In The News

July 27, 2014-- Melrose dairy farmer recognized for his conservation efforts (Dairyland Peach)

It may not be a surprise to discover that the community’s water supply comes from local rivers and streams. What may be a surprise is what kinds of pollutants can be found in the very same watersheds that are used to supply tap water to entire cities of people.

July 27, 2014--How Southern Nevada could turn water deficiency into economic boon (Las Vegas Sun)

On a ribbon of road two miles beyond Henderson, at the base of the mountains leading to Lake Mead, scientists peer through microscopes searching samples of water for microbes and chemicals. They’re looking for new ways to clean and conserve water.

July 27, 2014--In foreclosure-ridden Florida, 'zombie' swimming pools add to mosquito woes (Mother Nature Network)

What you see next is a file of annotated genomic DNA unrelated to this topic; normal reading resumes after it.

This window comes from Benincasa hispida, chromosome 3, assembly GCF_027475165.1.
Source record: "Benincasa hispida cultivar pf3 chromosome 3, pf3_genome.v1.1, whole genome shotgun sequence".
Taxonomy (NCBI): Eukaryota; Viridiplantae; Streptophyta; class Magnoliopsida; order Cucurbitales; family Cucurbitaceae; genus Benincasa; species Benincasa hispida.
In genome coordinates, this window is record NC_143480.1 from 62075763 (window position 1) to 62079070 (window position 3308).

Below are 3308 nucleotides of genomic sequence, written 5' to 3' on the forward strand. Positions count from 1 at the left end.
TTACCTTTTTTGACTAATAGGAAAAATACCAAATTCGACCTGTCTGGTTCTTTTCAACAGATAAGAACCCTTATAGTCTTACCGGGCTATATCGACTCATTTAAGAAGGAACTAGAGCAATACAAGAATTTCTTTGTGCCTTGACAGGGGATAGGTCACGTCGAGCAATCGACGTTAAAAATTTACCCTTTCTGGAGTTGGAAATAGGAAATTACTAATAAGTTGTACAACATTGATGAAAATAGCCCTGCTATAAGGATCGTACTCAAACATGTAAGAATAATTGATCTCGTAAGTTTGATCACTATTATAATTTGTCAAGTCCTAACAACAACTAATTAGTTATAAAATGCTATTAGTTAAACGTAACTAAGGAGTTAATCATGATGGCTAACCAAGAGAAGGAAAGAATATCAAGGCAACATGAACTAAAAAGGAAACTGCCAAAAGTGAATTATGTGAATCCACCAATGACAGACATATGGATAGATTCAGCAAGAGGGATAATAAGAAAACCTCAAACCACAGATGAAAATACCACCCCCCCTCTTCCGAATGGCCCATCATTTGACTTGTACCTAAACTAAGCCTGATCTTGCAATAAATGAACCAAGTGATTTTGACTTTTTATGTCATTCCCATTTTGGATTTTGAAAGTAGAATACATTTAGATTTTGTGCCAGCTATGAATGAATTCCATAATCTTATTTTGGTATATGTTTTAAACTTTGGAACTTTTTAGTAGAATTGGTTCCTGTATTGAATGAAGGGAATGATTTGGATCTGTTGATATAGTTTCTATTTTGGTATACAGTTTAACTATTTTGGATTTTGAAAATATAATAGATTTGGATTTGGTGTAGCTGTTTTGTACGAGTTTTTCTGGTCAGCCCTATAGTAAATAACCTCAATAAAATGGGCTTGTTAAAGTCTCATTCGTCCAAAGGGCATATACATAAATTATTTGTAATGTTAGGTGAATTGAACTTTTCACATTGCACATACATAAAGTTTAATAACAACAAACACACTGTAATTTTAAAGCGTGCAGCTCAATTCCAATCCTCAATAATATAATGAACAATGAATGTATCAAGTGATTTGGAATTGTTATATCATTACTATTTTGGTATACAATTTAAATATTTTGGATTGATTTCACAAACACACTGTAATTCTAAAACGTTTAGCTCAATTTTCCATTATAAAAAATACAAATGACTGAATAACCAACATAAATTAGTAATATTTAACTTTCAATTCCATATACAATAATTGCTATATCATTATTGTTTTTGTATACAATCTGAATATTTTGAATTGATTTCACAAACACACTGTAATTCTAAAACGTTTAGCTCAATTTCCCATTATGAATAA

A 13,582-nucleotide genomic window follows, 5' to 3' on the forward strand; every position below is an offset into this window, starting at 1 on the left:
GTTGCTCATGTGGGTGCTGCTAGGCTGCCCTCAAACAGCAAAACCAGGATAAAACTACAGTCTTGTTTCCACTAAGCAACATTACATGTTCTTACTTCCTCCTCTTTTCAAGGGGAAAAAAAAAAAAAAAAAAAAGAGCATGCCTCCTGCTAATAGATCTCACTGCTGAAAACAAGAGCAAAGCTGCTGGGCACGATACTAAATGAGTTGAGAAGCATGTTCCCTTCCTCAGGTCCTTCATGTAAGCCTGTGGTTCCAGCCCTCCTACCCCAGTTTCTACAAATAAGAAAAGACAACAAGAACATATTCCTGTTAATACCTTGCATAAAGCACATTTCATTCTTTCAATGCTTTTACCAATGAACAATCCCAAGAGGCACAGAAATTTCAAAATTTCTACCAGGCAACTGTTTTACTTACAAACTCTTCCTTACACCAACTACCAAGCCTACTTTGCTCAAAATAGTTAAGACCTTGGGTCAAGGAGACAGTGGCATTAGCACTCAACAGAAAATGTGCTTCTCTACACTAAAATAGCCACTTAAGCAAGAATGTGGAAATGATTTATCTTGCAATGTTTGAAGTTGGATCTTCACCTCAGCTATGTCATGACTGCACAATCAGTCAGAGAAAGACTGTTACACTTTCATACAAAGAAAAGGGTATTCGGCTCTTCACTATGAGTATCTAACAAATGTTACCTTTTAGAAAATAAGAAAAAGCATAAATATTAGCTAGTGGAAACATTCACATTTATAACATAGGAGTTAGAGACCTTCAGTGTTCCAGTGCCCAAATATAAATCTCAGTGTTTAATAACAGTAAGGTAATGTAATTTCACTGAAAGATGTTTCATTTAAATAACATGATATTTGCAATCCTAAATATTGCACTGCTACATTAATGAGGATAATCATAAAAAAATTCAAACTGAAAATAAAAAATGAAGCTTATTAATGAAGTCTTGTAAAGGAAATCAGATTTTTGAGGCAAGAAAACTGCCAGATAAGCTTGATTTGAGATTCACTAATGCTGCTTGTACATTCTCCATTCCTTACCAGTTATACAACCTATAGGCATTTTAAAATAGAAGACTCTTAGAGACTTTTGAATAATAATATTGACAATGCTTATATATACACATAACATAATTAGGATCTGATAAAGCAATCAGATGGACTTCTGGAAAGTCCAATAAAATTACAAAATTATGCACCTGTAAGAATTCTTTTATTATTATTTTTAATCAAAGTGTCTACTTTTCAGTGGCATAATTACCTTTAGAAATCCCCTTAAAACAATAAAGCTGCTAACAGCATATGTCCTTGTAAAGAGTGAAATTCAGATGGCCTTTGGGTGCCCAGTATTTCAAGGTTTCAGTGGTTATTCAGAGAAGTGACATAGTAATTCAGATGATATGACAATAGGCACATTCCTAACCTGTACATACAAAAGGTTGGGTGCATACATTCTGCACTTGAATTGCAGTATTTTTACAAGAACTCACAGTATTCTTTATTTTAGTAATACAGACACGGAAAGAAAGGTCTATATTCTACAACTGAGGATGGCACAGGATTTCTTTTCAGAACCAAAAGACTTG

It’s been well-established that summertime’s most irksome creature, the female mosquito, requires stagnant water to lay her eggs.

July 27, 2014--Detroit not alone in shutting off water for unpaid bills (USA Today)

Detroit has drawn fire from all over the world for shutting off water to customers delinquent on their bills, but the city isn't unique. Cities across the country do it also. In Michigan, Hamtramck, Warren, Pontiac, Eastpointe, Romulus and other cities have shut off delinquent customers as a way to improve collections. Elsewhere, so have other big cities such as Baltimore and St.

July 26, 2014-- How Frustration And Inaction Color EPA's Efforts To Enforce The Clean Water Act (Huffington Post)

For years, the U.S. Environmental Protection Agency has been frustrated in its efforts to pursue hundreds of cases of water pollution — repeatedly tied up in legal fights about exactly what bodies of water it has the authority to monitor and protect. Efforts in Congress to clarify the EPA's powers have been defeated.